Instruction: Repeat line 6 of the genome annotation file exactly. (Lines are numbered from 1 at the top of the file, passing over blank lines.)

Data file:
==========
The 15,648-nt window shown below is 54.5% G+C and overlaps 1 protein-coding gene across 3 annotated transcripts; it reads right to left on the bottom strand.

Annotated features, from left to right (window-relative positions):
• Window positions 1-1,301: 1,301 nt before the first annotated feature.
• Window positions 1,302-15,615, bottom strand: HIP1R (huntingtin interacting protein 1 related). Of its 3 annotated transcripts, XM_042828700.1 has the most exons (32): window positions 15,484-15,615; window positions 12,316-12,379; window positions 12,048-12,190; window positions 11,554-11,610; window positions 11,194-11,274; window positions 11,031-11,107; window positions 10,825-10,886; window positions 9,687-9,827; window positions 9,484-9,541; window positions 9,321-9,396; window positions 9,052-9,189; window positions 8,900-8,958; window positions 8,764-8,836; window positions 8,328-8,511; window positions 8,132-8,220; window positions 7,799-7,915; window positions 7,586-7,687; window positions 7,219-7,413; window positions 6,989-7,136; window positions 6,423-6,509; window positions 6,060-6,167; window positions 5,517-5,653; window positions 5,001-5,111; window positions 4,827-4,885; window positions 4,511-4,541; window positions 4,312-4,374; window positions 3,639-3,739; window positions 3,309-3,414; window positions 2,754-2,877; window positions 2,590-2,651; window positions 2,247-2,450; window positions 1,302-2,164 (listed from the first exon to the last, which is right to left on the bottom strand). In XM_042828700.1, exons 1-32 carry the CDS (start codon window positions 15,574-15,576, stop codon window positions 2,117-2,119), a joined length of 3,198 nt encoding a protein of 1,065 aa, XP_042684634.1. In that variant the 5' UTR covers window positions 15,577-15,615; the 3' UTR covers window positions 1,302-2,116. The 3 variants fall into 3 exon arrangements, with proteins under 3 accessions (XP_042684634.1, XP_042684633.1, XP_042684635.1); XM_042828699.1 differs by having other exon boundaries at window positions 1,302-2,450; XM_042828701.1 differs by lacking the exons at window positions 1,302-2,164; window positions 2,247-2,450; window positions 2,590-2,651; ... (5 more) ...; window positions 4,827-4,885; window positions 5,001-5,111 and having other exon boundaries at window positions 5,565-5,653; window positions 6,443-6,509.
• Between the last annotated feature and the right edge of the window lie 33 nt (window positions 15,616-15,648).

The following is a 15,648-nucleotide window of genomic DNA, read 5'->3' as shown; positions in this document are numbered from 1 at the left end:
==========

The following is a 15,648-nucleotide window of genomic DNA, read 5'->3' as shown; positions in this document are numbered from 1 at the left end: